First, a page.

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           "It is important because it gives us an idea of the world’s problems and how young voices can be heard all around the world. It doesn’t matter what religion or race you are or what language you speak, everyone has a voice that should be heard."
                                                                     Year 8 Student, Severn Vale 

Resource overview

These 10 sessions, each accompanied by poems, film and PowerPoint, support students to explore work from different poets and develop their own writing style.

Session plans

Please read all the sessions and adapt them to suit your class. They can be taught separately or used as a secure unit of work in which students can build their own poetry anthology.

Session 1: being heard

Talented spoken-word artists reveal their urge to write in a documentary which helps students explore the right to freedom of expression. Students then read thought provoking human rights poetry and create similes and metaphors for freedom.

Session 2: being me

On film, Dean Atta shows there are many ways to be a poet. After reading and discussing his poem I Come From, which raises interesting questions about identity, students collaborate to tell their own stories.

Session 3: freedom

A photo from World War II inspired a famous poem, The Boy With His Hands Up by Yala Korwin. Students explore how to use language to take a stand after reading poetry written in response to injustice. After looking at human rights law, students write a poem in response to a photograph of a human rights violation.

Session 4: change

Students learn that everyone has a role to play in upholding human rights – in their school, community and world. They read poetry that acknowledges struggles and difficulties but also possibilities to positively change the world. Students write their own dream for the future triggered by I Dream A World by Langston Hughes.

Session 5: witness

On film, poet Emtithal Mahmoud asks students to ‘bear witness’ to her experiences of genocide in Darfur. Students look at poetic responses to war and human rights abuses to understand that poetry can destroy silence and create remembrance. They then choose a photograph and let events speak through their writing.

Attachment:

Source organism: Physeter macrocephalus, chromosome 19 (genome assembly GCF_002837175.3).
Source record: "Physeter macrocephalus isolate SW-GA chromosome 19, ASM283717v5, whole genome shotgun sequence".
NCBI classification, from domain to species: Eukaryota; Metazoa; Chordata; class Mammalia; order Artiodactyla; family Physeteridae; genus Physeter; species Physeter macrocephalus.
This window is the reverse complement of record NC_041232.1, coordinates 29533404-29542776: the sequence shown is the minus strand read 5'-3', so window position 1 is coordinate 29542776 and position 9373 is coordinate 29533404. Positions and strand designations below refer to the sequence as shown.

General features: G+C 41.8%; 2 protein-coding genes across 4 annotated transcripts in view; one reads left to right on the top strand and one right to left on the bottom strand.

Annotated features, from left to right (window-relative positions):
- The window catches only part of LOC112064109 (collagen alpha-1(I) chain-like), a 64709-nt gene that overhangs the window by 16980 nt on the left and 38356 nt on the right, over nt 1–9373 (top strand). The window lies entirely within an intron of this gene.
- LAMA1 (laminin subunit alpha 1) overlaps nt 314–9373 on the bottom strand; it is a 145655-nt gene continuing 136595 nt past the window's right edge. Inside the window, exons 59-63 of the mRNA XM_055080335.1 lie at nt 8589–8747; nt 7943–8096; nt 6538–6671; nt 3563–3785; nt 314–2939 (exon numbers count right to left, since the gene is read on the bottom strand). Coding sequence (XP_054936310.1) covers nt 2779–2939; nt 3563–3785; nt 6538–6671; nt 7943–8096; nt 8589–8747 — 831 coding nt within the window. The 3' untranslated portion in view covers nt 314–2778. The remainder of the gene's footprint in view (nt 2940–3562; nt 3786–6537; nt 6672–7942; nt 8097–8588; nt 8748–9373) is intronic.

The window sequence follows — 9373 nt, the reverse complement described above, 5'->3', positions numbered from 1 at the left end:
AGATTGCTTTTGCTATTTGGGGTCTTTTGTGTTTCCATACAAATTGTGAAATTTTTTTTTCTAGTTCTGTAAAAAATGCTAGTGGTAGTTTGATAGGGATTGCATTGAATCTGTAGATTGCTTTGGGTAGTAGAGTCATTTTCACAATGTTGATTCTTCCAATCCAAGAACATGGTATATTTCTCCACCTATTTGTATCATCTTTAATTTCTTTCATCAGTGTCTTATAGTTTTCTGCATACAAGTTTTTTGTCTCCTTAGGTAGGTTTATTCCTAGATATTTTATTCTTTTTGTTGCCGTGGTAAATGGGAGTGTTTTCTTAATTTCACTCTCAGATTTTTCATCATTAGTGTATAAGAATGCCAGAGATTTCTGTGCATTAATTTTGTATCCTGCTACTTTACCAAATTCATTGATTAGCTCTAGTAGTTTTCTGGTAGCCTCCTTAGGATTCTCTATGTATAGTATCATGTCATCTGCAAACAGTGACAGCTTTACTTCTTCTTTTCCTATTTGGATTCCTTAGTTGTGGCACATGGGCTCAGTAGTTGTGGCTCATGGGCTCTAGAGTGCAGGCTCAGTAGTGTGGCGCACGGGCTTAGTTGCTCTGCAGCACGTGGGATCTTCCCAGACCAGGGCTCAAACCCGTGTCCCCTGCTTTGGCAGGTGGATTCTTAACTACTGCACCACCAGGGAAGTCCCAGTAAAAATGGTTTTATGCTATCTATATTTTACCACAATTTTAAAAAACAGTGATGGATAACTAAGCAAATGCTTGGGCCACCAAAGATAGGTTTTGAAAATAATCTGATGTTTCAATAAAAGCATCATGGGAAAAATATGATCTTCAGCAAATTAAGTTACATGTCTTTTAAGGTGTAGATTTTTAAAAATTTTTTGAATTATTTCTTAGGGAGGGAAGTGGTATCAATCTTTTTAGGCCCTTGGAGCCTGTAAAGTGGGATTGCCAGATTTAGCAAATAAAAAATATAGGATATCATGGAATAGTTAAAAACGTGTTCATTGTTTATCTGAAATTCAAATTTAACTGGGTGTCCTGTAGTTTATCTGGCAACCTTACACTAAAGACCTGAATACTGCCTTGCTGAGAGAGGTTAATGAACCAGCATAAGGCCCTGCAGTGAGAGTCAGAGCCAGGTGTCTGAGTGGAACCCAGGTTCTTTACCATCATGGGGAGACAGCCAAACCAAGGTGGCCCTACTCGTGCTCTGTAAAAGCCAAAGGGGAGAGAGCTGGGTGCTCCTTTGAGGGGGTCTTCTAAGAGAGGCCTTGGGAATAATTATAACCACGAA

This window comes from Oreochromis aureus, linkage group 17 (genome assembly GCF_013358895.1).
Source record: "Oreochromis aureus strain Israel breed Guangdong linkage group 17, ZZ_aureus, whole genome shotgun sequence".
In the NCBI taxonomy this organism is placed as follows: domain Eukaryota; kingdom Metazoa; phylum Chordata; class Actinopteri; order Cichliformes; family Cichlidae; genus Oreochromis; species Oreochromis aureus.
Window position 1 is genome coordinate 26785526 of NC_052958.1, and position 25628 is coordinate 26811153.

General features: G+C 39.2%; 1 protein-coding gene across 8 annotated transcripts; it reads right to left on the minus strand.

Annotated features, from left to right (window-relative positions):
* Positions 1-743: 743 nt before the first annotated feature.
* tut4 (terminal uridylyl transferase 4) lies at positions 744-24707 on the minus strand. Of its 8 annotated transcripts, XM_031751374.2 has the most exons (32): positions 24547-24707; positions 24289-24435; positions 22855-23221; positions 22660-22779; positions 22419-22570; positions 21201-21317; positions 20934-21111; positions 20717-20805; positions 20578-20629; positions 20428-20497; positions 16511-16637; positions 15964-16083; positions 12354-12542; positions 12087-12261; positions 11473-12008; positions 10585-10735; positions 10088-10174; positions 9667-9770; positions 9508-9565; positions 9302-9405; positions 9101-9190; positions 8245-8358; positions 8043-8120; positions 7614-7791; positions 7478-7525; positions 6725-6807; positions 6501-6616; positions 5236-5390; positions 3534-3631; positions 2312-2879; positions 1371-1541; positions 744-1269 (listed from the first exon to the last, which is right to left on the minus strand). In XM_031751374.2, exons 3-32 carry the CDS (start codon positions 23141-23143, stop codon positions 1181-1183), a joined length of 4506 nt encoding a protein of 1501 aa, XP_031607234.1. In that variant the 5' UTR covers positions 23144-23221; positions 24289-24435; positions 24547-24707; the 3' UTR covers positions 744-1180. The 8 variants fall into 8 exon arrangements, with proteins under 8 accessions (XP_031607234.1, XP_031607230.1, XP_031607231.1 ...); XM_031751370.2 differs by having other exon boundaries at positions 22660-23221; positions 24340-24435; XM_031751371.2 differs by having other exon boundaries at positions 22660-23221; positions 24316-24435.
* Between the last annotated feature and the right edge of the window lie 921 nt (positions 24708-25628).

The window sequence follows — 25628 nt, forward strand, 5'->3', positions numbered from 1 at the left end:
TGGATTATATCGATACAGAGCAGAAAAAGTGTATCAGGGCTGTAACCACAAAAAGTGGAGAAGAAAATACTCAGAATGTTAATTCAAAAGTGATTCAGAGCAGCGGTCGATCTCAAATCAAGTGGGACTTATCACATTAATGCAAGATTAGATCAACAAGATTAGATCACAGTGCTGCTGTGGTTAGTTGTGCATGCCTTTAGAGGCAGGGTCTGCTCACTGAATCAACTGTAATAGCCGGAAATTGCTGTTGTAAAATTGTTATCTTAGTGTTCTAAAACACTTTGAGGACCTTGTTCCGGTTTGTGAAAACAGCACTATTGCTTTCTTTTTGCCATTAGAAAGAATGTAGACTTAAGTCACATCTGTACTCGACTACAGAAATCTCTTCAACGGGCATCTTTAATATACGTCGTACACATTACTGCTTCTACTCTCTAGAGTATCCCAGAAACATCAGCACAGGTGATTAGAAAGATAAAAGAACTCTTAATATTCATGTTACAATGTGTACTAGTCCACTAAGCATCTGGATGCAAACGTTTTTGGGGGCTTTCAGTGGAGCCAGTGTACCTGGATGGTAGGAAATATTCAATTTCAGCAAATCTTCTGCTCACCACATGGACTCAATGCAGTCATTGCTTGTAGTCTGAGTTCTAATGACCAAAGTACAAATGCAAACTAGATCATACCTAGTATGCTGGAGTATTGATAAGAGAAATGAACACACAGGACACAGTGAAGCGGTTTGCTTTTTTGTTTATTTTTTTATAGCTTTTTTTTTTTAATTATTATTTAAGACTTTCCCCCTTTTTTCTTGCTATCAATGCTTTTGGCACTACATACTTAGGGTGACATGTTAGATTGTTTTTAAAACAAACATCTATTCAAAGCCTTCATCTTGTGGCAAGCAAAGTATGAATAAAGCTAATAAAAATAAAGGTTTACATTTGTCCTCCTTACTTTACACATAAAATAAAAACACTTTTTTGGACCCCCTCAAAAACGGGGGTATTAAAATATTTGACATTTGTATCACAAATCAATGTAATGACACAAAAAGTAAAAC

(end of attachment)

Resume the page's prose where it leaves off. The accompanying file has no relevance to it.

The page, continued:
Session 6: dignity

Students read poems about equality and discrimination – and can watch performances by the poets bringing their words to life. This will inspire them to write a poem from the perspective of someone who has experienced hate crime.

Session 7: speak up

Students explore how words can help process feelings of anger and helplessness – and bring about self-empowerment and social change – by reading poetry about racism, police violence and disability. They then write their own work about power and privilege.

Session 8: power

Throughout history, words and poetry have been used to challenge, protest and inspire change. Students watch Inja perform his poem Freedom and explore poems about race and privilege before creating their own protest poems.

Session 9: respect

Students look at the subtleties and connotations of language, and the impact words have in describing a person or event and how that influences us. They read The Right Word by Imtiaz Dharker, which explores how we see and label other people, before creating their own poem about respect.

Session 10: words that burn

Students look at how poetry can be performed and its impact on the listener. After watching different poets perform, they explore ways to bring their own words to life.


Please note: this resource asks students to explore human rights themes and their own lives. Some activities may be uncomfortable or upsetting for them, and they may write about personal experiences they have not shared before. Respond to students’ reactions, questions and poetry in a way that supports self-expression and debate, and in line with your Safeguarding policy.

Key stages

The materials have been written for use in Key Stage 3: Lower Secondary (Year 7 to 9 in England and Wales; Secondary 1 to 2 in Scotland; Year 8 to 10 in Northern Ireland); Key stage 4: Upper Secondary (Year 10 to 11 in England and Wales; Secondary 3 to 4 in Scotland; Year 11 to 12 in Northern Ireland); Key Stage 5: Further education (Year 12 to 13 in England and Wales, Years 13 to 14 in Northern Ireland and Secondary 5 to 6 in Scotland).

Copyrights and credits

Copyrights and credits for poems and film clips used are added at the end of each session. This resource has been produced by Amnesty International UK in cooperation with the Centre for Literacy in Primary Education. We would like to thank Cheltenham Festivals and Barnwood Park Arts College, Cleeve School, Gloucestershire Hospital Education Service and Severn Vale School for piloting this resource, and The Poetry Hour for their support.

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